Literary investigation into his transformation is impossible because the narrative neither explains it nor provides helpful clues. Where it should have filled in the blanks, the denouement is a parallel story. At a point that the life of Malepa “the only light and candlelight in the family” is all but over, his sister, Lorato, asks Uncle Oteng: “Uncle, what brought about all these problems?” This is the question that every reader will ask. How did it happen that Malepa was a responsible family man when he went to bed and the exact opposite of that when he woke up the next morning? Even readers who want to appreciate this story at a superficial level will certainly yearn for a more psychologically coherent character because the novel doesn’t attend to the complexities of rendering character.
Prose fiction begins with character and three-dimensional characters would have fulfilled the most basic readerly desires. Readers want to be able to peer into psyche of characters and would prefer that much of the narrative occur on rather off the page. In that way, they are better able to establish critical authority over a narrative.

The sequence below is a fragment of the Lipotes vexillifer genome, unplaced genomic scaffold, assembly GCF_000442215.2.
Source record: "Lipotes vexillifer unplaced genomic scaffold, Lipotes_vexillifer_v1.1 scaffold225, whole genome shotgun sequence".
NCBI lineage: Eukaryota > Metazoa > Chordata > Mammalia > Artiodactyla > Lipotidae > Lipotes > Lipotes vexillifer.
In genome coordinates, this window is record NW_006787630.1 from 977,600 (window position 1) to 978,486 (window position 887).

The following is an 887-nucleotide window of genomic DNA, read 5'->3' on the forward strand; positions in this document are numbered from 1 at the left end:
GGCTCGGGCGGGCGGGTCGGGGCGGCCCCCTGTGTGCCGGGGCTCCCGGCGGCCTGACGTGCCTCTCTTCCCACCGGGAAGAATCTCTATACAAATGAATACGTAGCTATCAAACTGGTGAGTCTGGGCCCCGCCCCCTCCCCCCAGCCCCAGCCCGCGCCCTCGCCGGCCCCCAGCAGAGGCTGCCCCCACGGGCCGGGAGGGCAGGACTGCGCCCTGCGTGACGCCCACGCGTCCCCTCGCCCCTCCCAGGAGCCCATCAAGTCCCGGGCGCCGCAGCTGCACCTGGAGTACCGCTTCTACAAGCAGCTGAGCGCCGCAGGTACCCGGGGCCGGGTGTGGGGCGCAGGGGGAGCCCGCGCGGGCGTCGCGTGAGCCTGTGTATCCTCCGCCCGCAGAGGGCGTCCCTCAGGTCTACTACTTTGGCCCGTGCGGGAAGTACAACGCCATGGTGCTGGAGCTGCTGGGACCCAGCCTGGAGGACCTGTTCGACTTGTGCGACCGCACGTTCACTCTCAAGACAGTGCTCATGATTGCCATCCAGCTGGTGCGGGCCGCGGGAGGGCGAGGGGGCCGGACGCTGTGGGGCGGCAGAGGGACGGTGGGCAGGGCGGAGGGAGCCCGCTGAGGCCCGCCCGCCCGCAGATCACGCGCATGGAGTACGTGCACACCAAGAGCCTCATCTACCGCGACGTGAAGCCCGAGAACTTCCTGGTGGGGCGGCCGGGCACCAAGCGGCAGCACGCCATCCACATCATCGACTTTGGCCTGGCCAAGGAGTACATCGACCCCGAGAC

A British writer called Zadie Smith describes fiction as “a series of problem-solving activities.” On such basis, the reader’s expectation is that as soon as the wheels and gears of the plot engage, the essential core of Malepa’s character should be illuminated. At this level, plot is a function of character because how the protagonist deals with obstacles in his way reveals his long measure. However, that doesn’t happen in this book because almost everything is delivered to Malepa on a silver platter. Even before he leaves to start a new life in Sojua, his grandmother gives him part of her savings; Uncle Oteng bequeaths to him, a refrigerator and gas cooker he left under the care of a friend in Sojua; a few weeks after starting work, he buys a brand new car through a government loan scheme – on and on it goes. A conflict-resolution calculus would have offered a richer reading experience because he would have to struggle against hurdles every step of the way.
The blurb says that Acquah-Dadzie, who has published 12 books in all, worked as a legal officer in a bank and district magistrate in his native Ghana. He then taught law at a Nigerian university before coming to Botswana where he worked with the Administration of Justice in various magisterial capacities and as Assistant Registrar and Master of the High Court of Botswana. He was the first magistrate to preside over Botswana’s first Family Court in Gaborone.